The thing is, while writing seriously extrapolative post-singularity fiction is basically impossible, there isn’t anything keeping people from taking a whack at it anyway. Of those who have Kathleen Goonan, Greg Benford, Charles Stross, and many others have written some very readable stuff in that vein. Vinge himself has turned in several very credible novels set after and even slightly before a singularity event.
And right there is one way to avoid the problem: set your story before the event. Basically everything William Gibson has written is set right before the cusp of a Singularity and Neal Stephenson has followed along behind him with tropes even Gibson couldn’t squeeze in. (I should mention Pat Cadigan and Bruce Sterling here as well.) There is also the more oft-taken route of explaining why a Singularity didn’t happen at all or simply ignoring the whole problem and charging ahead at warp 9, phasers blazing.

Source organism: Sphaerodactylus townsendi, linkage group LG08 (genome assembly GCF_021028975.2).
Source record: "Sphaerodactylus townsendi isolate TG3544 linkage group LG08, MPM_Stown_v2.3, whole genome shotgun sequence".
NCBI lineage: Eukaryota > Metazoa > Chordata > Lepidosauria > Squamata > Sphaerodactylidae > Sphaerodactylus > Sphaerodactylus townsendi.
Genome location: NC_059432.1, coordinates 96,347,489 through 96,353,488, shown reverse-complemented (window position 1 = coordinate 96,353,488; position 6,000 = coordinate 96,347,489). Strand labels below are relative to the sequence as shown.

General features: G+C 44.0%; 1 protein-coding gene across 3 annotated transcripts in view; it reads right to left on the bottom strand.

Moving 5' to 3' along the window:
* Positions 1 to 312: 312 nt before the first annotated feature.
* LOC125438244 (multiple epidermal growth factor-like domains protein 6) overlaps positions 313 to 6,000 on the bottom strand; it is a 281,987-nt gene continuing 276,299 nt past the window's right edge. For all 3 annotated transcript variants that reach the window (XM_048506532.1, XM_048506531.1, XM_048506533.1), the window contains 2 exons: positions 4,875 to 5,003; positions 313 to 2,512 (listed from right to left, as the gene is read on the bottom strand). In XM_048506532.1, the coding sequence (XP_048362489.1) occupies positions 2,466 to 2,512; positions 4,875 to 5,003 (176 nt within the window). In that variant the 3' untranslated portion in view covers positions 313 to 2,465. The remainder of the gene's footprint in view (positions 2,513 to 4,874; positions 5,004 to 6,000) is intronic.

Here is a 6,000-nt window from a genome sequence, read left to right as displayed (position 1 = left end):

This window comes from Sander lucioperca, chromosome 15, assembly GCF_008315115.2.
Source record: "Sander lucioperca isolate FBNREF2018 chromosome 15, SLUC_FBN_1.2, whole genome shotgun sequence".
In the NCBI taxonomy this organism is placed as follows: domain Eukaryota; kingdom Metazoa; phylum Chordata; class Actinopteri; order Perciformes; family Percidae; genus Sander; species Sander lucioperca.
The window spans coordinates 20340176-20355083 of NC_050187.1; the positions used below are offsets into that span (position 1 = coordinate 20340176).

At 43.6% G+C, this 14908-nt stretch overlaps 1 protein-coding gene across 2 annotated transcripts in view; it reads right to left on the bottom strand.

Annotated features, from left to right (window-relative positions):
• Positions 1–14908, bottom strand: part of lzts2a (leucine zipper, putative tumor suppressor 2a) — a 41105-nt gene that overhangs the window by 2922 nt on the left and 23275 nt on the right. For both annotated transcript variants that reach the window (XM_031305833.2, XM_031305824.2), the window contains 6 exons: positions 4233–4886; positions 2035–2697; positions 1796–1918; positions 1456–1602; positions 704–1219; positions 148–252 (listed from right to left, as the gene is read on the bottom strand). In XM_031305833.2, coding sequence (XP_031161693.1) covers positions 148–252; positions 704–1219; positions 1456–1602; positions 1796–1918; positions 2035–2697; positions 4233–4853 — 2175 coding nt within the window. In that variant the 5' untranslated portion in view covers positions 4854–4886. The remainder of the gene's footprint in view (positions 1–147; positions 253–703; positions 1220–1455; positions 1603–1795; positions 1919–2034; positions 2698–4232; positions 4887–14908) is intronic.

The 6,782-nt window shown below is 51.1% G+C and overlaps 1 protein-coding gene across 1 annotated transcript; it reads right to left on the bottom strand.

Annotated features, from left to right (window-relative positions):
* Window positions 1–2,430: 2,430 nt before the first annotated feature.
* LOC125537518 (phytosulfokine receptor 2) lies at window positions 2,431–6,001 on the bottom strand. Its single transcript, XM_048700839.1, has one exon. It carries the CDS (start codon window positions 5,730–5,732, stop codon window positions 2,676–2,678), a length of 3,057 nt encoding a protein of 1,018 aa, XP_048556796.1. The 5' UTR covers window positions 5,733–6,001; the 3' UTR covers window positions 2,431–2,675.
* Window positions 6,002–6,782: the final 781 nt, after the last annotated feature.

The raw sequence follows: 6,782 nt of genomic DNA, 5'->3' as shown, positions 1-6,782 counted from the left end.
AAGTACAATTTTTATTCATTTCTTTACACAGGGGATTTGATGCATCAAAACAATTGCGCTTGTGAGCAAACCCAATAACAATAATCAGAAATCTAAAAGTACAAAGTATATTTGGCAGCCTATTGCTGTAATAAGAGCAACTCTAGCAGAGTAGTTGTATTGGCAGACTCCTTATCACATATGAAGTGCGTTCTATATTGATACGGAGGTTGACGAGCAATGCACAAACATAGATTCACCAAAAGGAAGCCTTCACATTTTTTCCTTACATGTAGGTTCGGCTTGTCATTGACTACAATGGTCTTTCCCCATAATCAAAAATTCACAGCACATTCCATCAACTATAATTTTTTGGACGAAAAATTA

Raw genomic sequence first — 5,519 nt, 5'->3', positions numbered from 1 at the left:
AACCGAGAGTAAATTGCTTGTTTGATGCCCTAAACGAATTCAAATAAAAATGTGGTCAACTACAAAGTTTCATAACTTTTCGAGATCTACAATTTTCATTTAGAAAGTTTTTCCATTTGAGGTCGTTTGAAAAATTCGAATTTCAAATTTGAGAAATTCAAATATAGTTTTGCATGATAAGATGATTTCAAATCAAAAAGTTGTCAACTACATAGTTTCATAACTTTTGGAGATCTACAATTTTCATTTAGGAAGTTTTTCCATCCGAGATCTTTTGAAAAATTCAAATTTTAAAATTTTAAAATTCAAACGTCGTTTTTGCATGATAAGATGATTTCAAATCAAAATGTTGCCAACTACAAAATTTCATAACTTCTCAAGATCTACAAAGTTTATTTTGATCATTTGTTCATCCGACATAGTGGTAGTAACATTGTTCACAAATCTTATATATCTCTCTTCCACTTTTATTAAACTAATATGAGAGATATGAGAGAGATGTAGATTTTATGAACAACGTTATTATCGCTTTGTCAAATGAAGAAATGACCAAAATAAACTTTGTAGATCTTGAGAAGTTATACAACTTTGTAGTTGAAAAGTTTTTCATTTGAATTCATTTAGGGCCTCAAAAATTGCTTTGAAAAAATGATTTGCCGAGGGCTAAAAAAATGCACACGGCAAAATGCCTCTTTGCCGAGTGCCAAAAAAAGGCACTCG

Post singularity stories often fall into two camps: (a) normal (or at least normal enough for an entertaining story) humans wandering lost in a world they can longer comprehend, a world filled with magic, or (b) some plausible reason a Singularity hasn’t happened for the protagonists even if it did for everyone else, while still giving them a future with space ships and ray guns. (Stross again. Also Ian Banks and Ken MacLeod.) Vinge even invented a magical ‘Slow Zone’ that limited transcendent intelligence in much of the galaxy for some of his stories.